Yeh Shih-tao

Yeh Shih-tao (Chinese: 葉石濤; pinyin: Yè Shítāo; Wade–Giles: Yeh Shih-t'ao; Pe̍h-ōe-jī: Ia̍p Se̍k-tô͘; 1925 – 11 December 2008) was a pioneering Taiwanese writer and historian, who specialized in the literary history of Taiwan and the lives of ordinary Taiwanese people.[1] He was considered a seminal figure in Taiwanese literary criticism.

Yeh Shih-tao
Died11 December 2008
Kaohsiung, Taiwan
NationalityRepublic of China
OccupationWriter, historian

Yeh Shih-tao was born in Tainan, Taiwan, in 1925 at a time when Taiwan was under Japanese rule.[1] His early writings were in Japanese, but he switched to Chinese after the Nationalists under Chiang Kai-shek gained control of Taiwan following the end of World War II.[1] He was arrested by the Chiang Kai-shek regime in 1951 and imprisoned for three years for allegedly harboring "communist agents."[1]

Author of No Land, No Literature (沒有土地, 哪有文學), The Dilemmas of Taiwan Literature and History of Taiwanese Literature (台灣文學史綱), he chronicled 300 years of the island's literary history and gained renown "for his searing portrayals of ordinary Taiwanese".[2][3] His best known work was likely The Chronicle of Taiwanese Literature, a compilation of Taiwanese historical literature published in 1987.[1]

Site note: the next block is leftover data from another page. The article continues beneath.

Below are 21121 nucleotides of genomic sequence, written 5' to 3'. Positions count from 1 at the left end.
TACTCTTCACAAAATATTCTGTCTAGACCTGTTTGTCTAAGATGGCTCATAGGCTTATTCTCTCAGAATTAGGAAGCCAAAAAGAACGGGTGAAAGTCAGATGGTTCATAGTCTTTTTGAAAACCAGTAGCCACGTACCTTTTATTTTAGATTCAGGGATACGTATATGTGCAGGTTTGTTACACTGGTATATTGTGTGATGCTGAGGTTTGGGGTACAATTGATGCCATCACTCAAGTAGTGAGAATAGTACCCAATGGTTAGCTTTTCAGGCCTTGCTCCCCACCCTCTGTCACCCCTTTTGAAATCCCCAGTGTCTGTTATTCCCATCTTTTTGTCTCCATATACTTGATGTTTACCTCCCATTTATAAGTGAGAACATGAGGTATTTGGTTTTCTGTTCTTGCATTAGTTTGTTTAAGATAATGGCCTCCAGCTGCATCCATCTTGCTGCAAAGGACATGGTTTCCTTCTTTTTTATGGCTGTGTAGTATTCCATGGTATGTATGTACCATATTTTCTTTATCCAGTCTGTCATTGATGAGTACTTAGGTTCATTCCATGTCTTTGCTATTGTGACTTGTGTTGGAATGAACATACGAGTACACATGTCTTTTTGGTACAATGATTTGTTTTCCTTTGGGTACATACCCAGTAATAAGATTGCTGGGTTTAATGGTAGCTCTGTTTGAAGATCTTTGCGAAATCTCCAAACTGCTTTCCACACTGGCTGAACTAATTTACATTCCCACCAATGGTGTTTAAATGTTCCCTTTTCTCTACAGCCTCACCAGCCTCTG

Yeh later served as an adviser of the Teacher Human Rights Advocate Committee in Kaohsiung, and was appointed a national policy adviser to the Chen Shui-bian government.[1]

Yeh Shih-tao died of intestinal cancer in Kaohsiung, on 11 December 2008, at the age of 83.[1] He had been continuously hospitalized since February 2008.[1] Yeh was survived by his wife and two sons.[1]

Yeh's works of fiction have been translated to a number of languages, among them English, Japanese, Korean, Malay, and Vietnamese.[4]

See alsoEdit


  1. ^ a b c d e f g h i "Taiwanese writer Yeh Shih-tao dies". Taiwan News. 11 December 2008. Archived from the original on 18 December 2008. Retrieved 20 December 2008.
  2. ^ "Obituaries". The Washington Post. 14 December 2008. Yeh Shih-tao Taiwanese Writer. Retrieved 26 September 2015.
  3. ^ "Taiwanese writer Yeh Shih-tao dies". China Post. Associated Press. 12 December 2008. Archived from the original on 26 September 2015. Retrieved 26 September 2015.
  4. ^ So Li Nah; William Yen (23 April 2019). "Works by renowned Taiwan writer published in Malay: official". Central News Agency. Retrieved 24 April 2019. Republished as "Yeh Shih-tao's stories translated for Malaysians". Taipei Times. 25 April 2019. Retrieved 25 April 2019.

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